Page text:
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Posted by on August 17, 2017 in Kristee Bates, Maplecroft

 

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Inside Lizzie Borden’s Renovated Maplecroft

UPDATE:  “MAPLECROFT” FOR SALE AGAIN.

http://www.heraldnews.com/news/20170906/lizzie-bordens-maplecroft-on-market-again

 

Created by author Rebecca Pittman – The History & Haunting of Lizzie Borden.  Enjoy.

BTW, while I think Kristee Bates has done a very good job in renovating “Maplecroft”, I still do not think this is how Lizzie had it furnished and decorated in her day.  Lizzie selected only the very best of furnishings, fixtures and equipment because she could well afford it.  Her home, which she nurtured and lovingly maintained as if it were her child, had the very best appointments.  She bought only “the very best”.   Kristee worked on a budget and it does not escape the discerning eye.  Nonetheless, it is still beautiful and representative of Victorian homes of the 1890’s.  However, one only has to go to the Fall River Historical Society  or the Easton Tea Room (1870 Alexander Dorrance Easton residence also owned by the FRHS) to see the high quality wallpaper and exceptional quality furniture donated over the years.  The difference is remarkable and unmistakable.  There one will find furniture and fixtures inside these two establishments closer to what “Miss Lizbeth” would have had in her own home.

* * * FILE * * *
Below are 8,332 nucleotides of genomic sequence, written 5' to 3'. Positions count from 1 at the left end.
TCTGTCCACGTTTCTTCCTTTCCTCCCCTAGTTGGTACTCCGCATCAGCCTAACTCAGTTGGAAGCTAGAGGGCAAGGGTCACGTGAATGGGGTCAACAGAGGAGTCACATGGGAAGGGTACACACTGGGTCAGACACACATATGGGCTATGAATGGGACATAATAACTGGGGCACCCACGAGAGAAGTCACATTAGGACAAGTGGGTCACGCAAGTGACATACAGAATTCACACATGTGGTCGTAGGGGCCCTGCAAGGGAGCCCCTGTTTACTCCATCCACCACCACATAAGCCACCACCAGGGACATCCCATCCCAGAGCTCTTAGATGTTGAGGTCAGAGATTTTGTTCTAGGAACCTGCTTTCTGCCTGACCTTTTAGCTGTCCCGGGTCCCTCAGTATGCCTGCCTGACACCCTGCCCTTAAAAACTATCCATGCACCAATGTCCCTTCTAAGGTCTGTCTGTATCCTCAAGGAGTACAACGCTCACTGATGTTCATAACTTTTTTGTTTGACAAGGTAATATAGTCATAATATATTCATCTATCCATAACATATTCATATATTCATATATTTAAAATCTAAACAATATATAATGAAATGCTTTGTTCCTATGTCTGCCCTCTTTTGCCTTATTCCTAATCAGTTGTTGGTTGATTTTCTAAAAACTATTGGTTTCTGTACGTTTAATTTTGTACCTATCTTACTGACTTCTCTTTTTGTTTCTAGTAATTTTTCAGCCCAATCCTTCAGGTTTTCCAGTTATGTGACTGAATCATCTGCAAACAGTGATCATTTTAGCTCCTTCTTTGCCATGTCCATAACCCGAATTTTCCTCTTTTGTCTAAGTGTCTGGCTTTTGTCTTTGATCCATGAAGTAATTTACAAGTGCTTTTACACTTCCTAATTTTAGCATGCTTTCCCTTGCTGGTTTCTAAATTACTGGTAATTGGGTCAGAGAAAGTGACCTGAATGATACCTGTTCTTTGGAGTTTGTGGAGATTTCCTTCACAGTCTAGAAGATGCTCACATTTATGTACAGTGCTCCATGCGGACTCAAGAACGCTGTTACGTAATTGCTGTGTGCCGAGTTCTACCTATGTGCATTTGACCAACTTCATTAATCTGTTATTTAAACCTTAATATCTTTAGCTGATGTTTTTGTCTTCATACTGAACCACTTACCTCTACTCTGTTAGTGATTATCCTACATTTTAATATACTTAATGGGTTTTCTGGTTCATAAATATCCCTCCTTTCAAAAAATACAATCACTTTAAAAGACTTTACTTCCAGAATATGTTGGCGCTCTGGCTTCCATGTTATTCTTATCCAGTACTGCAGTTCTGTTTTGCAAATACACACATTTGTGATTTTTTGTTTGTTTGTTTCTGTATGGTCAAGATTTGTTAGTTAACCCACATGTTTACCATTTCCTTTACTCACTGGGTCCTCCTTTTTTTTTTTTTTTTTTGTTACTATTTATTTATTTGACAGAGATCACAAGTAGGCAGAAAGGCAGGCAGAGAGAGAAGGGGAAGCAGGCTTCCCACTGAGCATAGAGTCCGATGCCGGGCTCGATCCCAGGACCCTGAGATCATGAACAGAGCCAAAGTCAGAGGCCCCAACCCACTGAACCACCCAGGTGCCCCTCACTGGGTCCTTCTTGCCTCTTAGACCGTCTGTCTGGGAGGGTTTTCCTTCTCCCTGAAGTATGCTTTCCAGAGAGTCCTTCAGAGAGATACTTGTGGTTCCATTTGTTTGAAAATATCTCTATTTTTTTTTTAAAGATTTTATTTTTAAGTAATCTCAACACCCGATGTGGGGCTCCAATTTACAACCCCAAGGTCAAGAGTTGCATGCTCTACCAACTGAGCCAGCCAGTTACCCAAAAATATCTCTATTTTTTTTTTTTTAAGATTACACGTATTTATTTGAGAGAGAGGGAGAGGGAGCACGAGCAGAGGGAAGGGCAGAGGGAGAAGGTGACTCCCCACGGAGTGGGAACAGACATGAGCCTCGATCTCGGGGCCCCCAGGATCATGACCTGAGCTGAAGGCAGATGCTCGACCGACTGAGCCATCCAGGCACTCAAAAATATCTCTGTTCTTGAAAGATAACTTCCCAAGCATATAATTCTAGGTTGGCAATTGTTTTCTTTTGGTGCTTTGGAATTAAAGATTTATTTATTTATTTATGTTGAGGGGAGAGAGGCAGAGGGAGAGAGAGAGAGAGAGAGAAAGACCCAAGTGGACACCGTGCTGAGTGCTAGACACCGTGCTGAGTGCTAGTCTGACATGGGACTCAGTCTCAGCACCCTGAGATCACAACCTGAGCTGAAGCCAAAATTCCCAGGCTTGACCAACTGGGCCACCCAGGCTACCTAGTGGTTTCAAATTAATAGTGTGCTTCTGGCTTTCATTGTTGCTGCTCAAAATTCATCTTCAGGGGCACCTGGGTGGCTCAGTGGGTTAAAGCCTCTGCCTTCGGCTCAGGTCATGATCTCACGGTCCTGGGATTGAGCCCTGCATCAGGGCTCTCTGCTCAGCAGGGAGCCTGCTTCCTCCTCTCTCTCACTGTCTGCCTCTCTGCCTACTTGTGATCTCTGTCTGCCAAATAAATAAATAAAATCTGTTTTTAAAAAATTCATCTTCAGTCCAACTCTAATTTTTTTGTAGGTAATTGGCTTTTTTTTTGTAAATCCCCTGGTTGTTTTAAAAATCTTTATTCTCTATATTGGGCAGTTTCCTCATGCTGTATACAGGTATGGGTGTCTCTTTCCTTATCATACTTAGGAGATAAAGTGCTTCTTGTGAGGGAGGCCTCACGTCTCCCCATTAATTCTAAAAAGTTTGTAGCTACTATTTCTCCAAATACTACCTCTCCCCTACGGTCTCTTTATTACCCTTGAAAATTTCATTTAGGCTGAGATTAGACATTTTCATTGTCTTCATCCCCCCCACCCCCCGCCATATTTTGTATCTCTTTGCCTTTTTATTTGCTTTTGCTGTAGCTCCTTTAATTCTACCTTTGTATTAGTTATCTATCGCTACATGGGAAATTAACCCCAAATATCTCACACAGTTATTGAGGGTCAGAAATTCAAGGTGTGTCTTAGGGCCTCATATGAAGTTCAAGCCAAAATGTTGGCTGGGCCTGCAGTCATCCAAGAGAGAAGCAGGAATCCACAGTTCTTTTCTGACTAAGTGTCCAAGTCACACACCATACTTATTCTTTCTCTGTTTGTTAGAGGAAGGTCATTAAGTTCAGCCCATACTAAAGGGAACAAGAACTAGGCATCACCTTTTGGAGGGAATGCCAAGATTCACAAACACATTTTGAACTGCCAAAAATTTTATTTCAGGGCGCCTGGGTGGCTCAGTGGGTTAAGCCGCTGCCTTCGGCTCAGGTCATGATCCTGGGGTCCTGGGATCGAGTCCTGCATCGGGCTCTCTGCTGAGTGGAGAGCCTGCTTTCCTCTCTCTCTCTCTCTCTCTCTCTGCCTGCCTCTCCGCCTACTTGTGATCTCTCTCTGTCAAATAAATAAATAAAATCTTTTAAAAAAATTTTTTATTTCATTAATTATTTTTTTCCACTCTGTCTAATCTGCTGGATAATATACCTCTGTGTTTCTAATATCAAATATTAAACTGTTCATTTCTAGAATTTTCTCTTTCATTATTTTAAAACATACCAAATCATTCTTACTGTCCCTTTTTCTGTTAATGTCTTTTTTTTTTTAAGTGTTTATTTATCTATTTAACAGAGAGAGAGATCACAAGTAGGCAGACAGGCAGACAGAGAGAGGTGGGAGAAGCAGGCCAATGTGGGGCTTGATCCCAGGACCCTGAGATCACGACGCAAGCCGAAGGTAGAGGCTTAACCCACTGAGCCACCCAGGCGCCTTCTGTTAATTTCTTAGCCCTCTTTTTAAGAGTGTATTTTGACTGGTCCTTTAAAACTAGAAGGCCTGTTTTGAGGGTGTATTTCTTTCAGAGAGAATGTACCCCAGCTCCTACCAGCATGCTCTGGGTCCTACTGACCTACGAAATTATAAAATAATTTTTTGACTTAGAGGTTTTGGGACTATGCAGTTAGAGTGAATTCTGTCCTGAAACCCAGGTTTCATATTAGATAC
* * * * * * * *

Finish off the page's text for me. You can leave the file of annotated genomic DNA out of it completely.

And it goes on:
While the precise decade (1893 to 1927)  Maplecroft’s renovated interior  is reflecting is unclear, the Lizzie Borden Bed & Breakfast Museum is furnished exactly as it would have been on August 4, 1892.  Aspiring and inspired detectives can play out what they know or suspect of the crimes with a full and thoroughly captivating  “stage”.   Kudos to the original “set decorators” and Kudos to General Manager Lee-ann Wilber  (since 2004)  and owner, Donald Woods,  who have not altered  its base authenticity.